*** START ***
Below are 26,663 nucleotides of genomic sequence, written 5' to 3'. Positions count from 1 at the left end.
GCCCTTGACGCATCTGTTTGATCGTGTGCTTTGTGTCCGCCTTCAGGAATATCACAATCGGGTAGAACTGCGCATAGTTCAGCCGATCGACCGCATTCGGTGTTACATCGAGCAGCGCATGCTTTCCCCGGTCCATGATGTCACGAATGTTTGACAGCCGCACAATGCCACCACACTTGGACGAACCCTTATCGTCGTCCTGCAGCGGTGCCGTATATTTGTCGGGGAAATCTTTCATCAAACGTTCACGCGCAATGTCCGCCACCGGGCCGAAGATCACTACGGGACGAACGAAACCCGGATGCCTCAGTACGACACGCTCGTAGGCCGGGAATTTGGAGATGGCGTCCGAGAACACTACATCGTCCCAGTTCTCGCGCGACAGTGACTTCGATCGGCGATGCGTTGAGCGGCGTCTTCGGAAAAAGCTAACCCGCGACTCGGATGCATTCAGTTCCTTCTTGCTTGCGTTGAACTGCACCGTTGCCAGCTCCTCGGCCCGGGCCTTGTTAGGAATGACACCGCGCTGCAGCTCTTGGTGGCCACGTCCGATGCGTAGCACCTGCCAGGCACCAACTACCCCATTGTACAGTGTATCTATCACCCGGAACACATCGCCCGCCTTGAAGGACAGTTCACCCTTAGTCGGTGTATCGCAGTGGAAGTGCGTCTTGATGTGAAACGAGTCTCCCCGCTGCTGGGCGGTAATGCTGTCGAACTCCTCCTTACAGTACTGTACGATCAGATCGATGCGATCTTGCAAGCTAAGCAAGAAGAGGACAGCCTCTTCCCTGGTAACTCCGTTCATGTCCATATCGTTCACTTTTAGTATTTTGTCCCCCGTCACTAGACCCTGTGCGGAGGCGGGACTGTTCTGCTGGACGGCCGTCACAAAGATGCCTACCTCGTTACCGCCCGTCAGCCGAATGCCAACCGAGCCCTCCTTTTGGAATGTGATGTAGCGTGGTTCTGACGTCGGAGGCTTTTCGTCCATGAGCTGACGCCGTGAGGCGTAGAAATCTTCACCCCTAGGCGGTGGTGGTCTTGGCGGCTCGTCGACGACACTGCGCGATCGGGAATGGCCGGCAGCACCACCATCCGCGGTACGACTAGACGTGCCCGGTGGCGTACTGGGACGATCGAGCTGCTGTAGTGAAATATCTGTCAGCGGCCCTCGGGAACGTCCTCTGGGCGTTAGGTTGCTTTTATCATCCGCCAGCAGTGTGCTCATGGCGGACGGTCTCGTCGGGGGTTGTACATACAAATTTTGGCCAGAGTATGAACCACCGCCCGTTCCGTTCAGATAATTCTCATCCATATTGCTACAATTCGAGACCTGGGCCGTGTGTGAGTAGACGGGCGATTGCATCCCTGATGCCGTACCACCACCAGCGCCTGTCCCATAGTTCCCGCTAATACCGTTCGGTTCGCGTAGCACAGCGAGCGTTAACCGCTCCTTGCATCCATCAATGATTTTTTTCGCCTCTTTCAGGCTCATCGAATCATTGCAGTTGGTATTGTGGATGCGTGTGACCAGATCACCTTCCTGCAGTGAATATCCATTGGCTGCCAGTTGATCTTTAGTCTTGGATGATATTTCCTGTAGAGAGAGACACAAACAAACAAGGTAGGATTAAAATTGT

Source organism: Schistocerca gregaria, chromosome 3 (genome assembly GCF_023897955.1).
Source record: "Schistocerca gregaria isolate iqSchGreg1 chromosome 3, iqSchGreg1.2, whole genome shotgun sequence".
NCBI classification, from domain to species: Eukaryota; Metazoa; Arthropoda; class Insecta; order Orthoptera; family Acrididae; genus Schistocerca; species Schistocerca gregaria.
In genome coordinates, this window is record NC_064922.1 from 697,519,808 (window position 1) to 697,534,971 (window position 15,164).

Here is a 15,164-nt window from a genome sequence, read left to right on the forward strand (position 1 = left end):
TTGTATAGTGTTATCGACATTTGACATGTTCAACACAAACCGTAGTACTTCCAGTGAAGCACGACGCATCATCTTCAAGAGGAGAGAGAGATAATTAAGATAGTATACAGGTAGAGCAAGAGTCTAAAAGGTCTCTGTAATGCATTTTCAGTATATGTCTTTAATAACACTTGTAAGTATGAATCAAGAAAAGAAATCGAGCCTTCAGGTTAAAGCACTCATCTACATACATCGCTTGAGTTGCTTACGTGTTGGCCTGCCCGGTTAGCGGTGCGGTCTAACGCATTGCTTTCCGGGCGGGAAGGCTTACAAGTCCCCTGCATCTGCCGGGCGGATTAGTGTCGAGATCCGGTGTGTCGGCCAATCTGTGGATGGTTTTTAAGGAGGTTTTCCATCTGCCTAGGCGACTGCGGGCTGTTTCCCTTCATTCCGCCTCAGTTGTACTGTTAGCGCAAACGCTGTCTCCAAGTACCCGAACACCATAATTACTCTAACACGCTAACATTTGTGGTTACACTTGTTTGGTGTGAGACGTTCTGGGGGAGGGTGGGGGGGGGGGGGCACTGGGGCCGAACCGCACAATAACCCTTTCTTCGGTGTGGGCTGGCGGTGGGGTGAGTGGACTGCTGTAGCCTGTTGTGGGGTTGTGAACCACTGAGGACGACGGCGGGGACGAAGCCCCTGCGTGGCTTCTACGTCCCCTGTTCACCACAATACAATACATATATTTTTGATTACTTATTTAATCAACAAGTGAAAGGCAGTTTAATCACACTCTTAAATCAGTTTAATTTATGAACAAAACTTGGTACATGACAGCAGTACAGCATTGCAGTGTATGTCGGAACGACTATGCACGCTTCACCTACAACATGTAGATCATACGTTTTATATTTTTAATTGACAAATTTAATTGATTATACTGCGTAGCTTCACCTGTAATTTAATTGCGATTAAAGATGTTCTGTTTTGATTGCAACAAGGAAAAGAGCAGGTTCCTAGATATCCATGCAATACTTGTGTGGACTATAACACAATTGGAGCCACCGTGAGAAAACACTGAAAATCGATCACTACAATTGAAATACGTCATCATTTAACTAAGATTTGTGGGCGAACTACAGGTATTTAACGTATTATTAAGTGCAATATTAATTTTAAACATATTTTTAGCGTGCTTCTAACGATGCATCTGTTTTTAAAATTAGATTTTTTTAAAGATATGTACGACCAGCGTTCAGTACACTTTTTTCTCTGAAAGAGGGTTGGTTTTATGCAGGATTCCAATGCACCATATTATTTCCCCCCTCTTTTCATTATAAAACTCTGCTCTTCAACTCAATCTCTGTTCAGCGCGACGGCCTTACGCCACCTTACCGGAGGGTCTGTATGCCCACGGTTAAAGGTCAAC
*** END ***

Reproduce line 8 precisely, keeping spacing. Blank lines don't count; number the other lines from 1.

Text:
TTGTATAGTGTTATCGACATTTGACATGTTCAACACAAACCGTAGTACTTCCAGTGAAGCACGACGCATCATCTTCAAGAGGAGAGAGAGATAATTAAGATAGTATACAGGTAGAGCAAGAGTCTAAAAGGTCTCTGTAATGCATTTTCAGTATATGTCTTTAATAACACTTGTAAGTATGAATCAAGAAAAGAAATCGAGCCTTCAGGTTAAAGCACTCATCTACATACATCGCTTGAGTTGCTTACGTGTTGGCCTGCCCGGTTAGCGGTGCGGTCTAACGCATTGCTTTCCGGGCGGGAAGGCTTACAAGTCCCCTGCATCTGCCGGGCGGATTAGTGTCGAGATCCGGTGTGTCGGCCAATCTGTGGATGGTTTTTAAGGAGGTTTTCCATCTGCCTAGGCGACTGCGGGCTGTTTCCCTTCATTCCGCCTCAGTTGTACTGTTAGCGCAAACGCTGTCTCCAAGTACCCGAACACCATAATTACTCTAACACGCTAACATTTGTGGTTACACTTGTTTGGTGTGAGACGTTCTGGGGGAGGGTGGGGGGGGGGGGGCACTGGGGCCGAACCGCACAATAACCCTTTCTTCGGTGTGGGCTGGCGGTGGGGTGAGTGGACTGCTGTAGCCTGTTGTGGGGTTGTGAACCACTGAGGACGACGGCGGGGACGAAGCCCCTGCGTGGCTTCTACGTCCCCTGTTCACCACAATACAATACATATATTTTTGATTACTTATTTAATCAACAAGTGAAAGGCAGTTTAATCACACTCTTAAATCAGTTTAATTTATGAACAAAACTTGGTACATGACAGCAGTACAGCATTGCAGTGTATGTCGGAACGACTATGCACGCTTCACCTACAACATGTAGATCATACGTTTTATATTTTTAATTGACAAATTTAATTGATTATACTGCGTAGCTTCACCTGTAATTTAATTGCGATTAAAGATGTTCTGTTTTGATTGCAACAAGGAAAAGAGCAGGTTCCTAGATATCCATGCAATACTTGTGTGGACTATAACACAATTGGAGCCACCGTGAGAAAACACTGAAAATCGATCACTACAATTGAAATACGTCATCATTTAACTAAGATTTGTGGGCGAACTACAGGTATTTAACGTATTATTAAGTGCAATATTAATTTTAAACATATTTTTAGCGTGCTTCTAACGATGCATCTGTTTTTAAAATTAGATTTTTTTAAAGATATGTACGACCAGCGTTCAGTACACTTTTTTCTCTGAAAGAGGGTTGGTTTTATGCAGGATTCCAATGCACCATATTATTTCCCCCCTCTTTTCATTATAAAACTCTGCTCTTCAACTCAATCTCTGTTCAGCGCGACGGCCTTACGCCACCTTACCGGAGGGTCTGTATGCCCACGGTTAAAGGTCAAC